• First: restart work on the planned novella and finish it by 2022.
  • Second: start work on the two Adjacent Mini-Projects.
  • Third: do something else.

The planned novella is about a man who goes into the woods for a week. It’s a deliberate exercise in minimal storytelling, and I have its skeleton assembled. I just need to begin writing it once more.

AMPs are little extras attached to major projects. I initially imagined them as artistic or creative endeavours seeded via a writing project. A map of the campus or interior sketches of the buildings in Barker, or a comic-style artwork representing the stories of Ss.

However, since learning to compute I realised that I can leverage AMPs to continue to learn to compute. In relation to the novella, there are two AMPs that have caught my attention. The first centres around the design of something that “solves” the labyrinth described here. Essentially, formalising the representation of the labyrinth as a graph and writing something that can construct it arbitrarily. The second concerns a very particular design for a meditation timer that I’d like to explore.

“Something else” will either be another writing project or something computing related. I don’t know which yet; it’s a 2022 thing that will be impacted by the experience I have with the AMPs.

Choosing an Edge

When I was considering stack entry, I looked at the stack as a spectrum:

  • Boring edge: hardware, low-level languages, old and archaic languages
  • Lumpy middle: the chart-toppers for most popular languages
  • Bleeding edge: machine learning, deep learning, “cool” stuff

Yes, that formulation is naive and inaccurate but it helped me orientate. It continues to help me orientate, actually. One intention with the AMPs is to start to figure out which end of the stack I enjoy more: bleeding or boring edge. Post-novella—and post-novella AMPs—I’ll continue to zone in on this. And there’s two potential ways to go about this.

The first is more speculative and more open-ended. It’s based on exploring stuff from a list of “vehicles for exploration” that I’ve been assembling. It’s not a high resolution list; here’s a raw snapshot from my Roam graph:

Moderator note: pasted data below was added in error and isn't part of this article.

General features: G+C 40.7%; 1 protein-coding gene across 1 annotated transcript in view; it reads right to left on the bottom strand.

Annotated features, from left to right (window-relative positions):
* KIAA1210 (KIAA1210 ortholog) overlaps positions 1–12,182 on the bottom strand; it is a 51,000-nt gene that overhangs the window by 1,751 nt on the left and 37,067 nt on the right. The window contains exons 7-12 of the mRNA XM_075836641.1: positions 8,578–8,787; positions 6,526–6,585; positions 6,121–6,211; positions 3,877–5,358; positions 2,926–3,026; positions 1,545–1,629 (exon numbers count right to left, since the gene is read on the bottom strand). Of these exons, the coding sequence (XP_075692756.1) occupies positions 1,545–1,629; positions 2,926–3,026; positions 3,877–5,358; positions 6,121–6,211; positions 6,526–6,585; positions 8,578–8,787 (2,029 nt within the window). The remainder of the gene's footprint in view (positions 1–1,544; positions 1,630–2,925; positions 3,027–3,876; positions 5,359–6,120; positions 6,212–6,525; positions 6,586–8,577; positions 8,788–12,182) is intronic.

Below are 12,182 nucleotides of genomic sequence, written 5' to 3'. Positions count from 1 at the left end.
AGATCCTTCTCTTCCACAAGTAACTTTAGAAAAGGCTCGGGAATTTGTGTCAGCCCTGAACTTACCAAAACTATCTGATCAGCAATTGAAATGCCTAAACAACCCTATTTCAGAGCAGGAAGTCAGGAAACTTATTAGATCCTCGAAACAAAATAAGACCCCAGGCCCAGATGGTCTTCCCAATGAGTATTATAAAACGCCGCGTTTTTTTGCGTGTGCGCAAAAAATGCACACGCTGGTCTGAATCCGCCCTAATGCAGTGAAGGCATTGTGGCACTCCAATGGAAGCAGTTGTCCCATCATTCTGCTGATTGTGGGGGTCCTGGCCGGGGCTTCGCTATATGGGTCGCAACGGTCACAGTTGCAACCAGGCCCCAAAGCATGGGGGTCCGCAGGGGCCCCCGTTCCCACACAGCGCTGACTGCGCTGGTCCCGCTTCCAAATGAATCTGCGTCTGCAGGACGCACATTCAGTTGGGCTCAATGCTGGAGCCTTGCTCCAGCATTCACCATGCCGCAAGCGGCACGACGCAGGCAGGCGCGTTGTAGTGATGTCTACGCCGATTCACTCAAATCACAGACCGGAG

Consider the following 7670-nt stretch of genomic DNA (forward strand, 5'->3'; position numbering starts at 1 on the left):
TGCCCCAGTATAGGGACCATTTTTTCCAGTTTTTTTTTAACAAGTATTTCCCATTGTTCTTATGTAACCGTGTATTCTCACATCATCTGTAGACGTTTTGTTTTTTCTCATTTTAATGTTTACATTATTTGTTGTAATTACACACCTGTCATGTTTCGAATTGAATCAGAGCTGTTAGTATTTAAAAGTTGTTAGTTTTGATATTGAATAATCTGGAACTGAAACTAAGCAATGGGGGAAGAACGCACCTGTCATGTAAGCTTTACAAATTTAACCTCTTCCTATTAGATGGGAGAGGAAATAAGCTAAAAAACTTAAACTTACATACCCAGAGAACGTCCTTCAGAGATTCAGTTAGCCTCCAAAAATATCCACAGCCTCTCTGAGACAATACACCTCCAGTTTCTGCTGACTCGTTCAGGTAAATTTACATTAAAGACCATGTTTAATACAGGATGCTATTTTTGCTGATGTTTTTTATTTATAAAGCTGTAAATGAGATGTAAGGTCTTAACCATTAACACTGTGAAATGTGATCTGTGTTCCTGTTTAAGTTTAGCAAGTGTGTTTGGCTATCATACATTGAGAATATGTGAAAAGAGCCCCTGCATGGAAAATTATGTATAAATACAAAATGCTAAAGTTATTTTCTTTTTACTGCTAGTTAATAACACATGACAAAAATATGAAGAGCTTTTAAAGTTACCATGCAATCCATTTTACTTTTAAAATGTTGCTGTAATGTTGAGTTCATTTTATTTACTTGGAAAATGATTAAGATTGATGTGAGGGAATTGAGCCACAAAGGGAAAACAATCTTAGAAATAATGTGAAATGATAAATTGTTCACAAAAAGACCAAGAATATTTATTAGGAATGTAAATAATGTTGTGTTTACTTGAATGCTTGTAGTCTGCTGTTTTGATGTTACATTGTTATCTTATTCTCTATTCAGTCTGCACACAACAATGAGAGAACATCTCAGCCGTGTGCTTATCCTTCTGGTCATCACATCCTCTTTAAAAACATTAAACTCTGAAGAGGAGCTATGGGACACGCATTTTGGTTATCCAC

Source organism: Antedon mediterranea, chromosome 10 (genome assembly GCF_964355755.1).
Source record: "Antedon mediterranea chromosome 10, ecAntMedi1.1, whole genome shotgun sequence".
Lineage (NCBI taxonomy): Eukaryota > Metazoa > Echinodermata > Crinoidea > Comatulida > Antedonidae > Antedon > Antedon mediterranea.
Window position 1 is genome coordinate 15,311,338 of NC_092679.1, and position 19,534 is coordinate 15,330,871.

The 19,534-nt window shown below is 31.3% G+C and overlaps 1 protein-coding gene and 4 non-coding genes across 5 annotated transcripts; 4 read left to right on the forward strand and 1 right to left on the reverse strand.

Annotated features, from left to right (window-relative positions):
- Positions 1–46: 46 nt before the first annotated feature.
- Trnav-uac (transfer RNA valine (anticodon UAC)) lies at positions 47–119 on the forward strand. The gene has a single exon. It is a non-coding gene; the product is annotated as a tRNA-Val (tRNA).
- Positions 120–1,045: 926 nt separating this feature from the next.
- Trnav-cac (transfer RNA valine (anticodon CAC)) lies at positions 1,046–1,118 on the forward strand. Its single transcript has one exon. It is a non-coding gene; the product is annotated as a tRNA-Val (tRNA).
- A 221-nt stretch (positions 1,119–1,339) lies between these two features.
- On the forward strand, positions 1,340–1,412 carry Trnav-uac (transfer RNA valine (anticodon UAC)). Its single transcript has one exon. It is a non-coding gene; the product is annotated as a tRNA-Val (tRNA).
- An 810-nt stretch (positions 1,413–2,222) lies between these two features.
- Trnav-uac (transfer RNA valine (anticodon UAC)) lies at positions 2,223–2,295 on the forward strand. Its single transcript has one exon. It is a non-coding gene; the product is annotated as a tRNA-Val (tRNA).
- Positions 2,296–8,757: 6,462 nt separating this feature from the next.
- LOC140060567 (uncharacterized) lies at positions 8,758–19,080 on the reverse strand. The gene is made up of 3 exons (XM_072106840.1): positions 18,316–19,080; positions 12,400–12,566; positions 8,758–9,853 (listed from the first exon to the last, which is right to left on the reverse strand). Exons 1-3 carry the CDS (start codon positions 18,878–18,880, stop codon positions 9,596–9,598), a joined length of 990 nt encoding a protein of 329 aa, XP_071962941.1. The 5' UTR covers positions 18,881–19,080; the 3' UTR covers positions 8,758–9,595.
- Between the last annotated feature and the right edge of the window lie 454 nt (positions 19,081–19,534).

The second is more pragmatic, and is driven directly to my professional work. An immediate inventory of things to start learning includes:

  • Python data analysis using tools like Pandas, IPython or Jupyter notebooks
  • The fundamentals of MySQL
  • Command line interface proficiency

In reality, I suspect that I’ll end up doing a blend of both. But modifying my near-future choices further are four more concepts. The first two come courtesy of Venkatesh Rao, the third via Cedric Chin, and the fourth from John Ohno.

  1. The REALIST stack: renewable energy, electrified, additive-first, lithium-based, IoT, software-defined middleware, tensor-based computing.
  2. The idea of a “home base” within said stack: “A friend of mine, Keith Adams, has a helpful rule of thumb: the typical range of a good engineer is 3 layers of a stack: a home layer, plus pinch-hitting ability one layer above and one layer below. So a systems programmer who primarily works with C and low-level representations might also have some comfort with processor architecture “below,” and with compiler design “above.” So a good “full-stack” professional is a human stack-height measuring stick of length 3.”
  3. Career moats: “A career moat is an individual’s ability to maintain competitive advantages over your competition (say, in the job market) in order to protect your long term prospects, your employability, and your ability to generate sufficient financial returns to support the life you want to live. Just like a medieval castle, the moat serves to protect those inside the fortress and their riches from outsiders.”
  4. Big vs small computing: think global systems operating at scale versus home-brewed, completely contextualised tools, interfaces and modes of operation.

This is starting to get quite tangled for a retrospective, isn’t it? Consider the chaos reined.

Maintaining Many Paths

Regardless of what happens next, I’ll continue to pursue many paths at once. Whether I’m pairing a longer period of formal learning with open-ended reading and experience-seeking, or furiously trying to complete a novel or essay series before a self-imposed deadline expires, it’s certain that I’ll get blocked. But as B.H. Liddell Hart said in his biography of US civil war general William Sherman:

“To the irresistibility of this progress Sherman’s flexibility contributed as much as his variability of direction. Moving on a wide and irregular front—with four, five or six columns, each covered by a cloud of foragers—if one was blocked, others would be pushing on.”

Hopefully my own progress will be just as irresistible.